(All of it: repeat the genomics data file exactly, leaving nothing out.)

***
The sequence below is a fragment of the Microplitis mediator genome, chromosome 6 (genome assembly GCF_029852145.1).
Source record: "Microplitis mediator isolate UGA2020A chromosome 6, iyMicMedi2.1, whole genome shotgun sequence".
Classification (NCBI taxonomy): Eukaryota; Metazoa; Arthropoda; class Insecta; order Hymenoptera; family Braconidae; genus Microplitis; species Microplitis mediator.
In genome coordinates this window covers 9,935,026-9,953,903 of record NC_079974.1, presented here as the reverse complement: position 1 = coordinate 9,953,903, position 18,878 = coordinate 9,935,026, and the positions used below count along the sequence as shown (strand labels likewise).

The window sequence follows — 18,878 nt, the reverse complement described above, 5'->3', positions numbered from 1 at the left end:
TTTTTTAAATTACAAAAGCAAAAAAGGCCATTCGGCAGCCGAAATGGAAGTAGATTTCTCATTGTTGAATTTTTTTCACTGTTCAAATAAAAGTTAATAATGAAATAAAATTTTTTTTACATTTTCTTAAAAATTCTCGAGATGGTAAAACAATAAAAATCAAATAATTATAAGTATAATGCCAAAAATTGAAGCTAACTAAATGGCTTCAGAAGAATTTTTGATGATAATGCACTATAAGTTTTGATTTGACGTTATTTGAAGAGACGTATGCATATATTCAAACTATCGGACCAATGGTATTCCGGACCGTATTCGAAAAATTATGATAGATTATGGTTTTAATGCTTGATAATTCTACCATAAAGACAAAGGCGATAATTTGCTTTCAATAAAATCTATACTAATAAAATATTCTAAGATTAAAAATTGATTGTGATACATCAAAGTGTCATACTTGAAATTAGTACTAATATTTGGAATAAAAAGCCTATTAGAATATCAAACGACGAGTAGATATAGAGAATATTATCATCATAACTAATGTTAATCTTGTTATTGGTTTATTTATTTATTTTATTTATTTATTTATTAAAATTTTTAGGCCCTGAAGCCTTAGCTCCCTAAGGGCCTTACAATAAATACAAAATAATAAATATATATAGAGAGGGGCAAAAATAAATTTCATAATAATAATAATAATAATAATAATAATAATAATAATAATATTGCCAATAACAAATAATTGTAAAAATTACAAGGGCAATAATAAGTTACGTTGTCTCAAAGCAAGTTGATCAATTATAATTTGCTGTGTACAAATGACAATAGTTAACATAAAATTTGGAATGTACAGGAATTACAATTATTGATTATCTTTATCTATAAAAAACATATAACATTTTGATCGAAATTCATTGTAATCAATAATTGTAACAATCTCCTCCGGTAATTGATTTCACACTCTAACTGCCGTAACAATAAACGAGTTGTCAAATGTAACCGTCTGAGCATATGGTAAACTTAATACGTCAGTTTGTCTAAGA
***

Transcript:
The sequence below is a fragment of the Microplitis mediator genome, chromosome 6 (genome assembly GCF_029852145.1).
Source record: "Microplitis mediator isolate UGA2020A chromosome 6, iyMicMedi2.1, whole genome shotgun sequence".
Classification (NCBI taxonomy): Eukaryota; Metazoa; Arthropoda; class Insecta; order Hymenoptera; family Braconidae; genus Microplitis; species Microplitis mediator.
In genome coordinates this window covers 9,935,026-9,953,903 of record NC_079974.1, presented here as the reverse complement: position 1 = coordinate 9,953,903, position 18,878 = coordinate 9,935,026, and the positions used below count along the sequence as shown (strand labels likewise).

The window sequence follows — 18,878 nt, the reverse complement described above, 5'->3', positions numbered from 1 at the left end:
TTTTTTAAATTACAAAAGCAAAAAAGGCCATTCGGCAGCCGAAATGGAAGTAGATTTCTCATTGTTGAATTTTTTTCACTGTTCAAATAAAAGTTAATAATGAAATAAAATTTTTTTTACATTTTCTTAAAAATTCTCGAGATGGTAAAACAATAAAAATCAAATAATTATAAGTATAATGCCAAAAATTGAAGCTAACTAAATGGCTTCAGAAGAATTTTTGATGATAATGCACTATAAGTTTTGATTTGACGTTATTTGAAGAGACGTATGCATATATTCAAACTATCGGACCAATGGTATTCCGGACCGTATTCGAAAAATTATGATAGATTATGGTTTTAATGCTTGATAATTCTACCATAAAGACAAAGGCGATAATTTGCTTTCAATAAAATCTATACTAATAAAATATTCTAAGATTAAAAATTGATTGTGATACATCAAAGTGTCATACTTGAAATTAGTACTAATATTTGGAATAAAAAGCCTATTAGAATATCAAACGACGAGTAGATATAGAGAATATTATCATCATAACTAATGTTAATCTTGTTATTGGTTTATTTATTTATTTTATTTATTTATTTATTAAAATTTTTAGGCCCTGAAGCCTTAGCTCCCTAAGGGCCTTACAATAAATACAAAATAATAAATATATATAGAGAGGGGCAAAAATAAATTTCATAATAATAATAATAATAATAATAATAATAATAATAATAATATTGCCAATAACAAATAATTGTAAAAATTACAAGGGCAATAATAAGTTACGTTGTCTCAAAGCAAGTTGATCAATTATAATTTGCTGTGTACAAATGACAATAGTTAACATAAAATTTGGAATGTACAGGAATTACAATTATTGATTATCTTTATCTATAAAAAACATATAACATTTTGATCGAAATTCATTGTAATCAATAATTGTAACAATCTCCTCCGGTAATTGATTTCACACTCTAACTGCCGTAACAATAAACGAGTTGTCAAATGTAACCGTCTGAGCATATGGTAAACTTAATACGTCAGTTTGTCTAAGA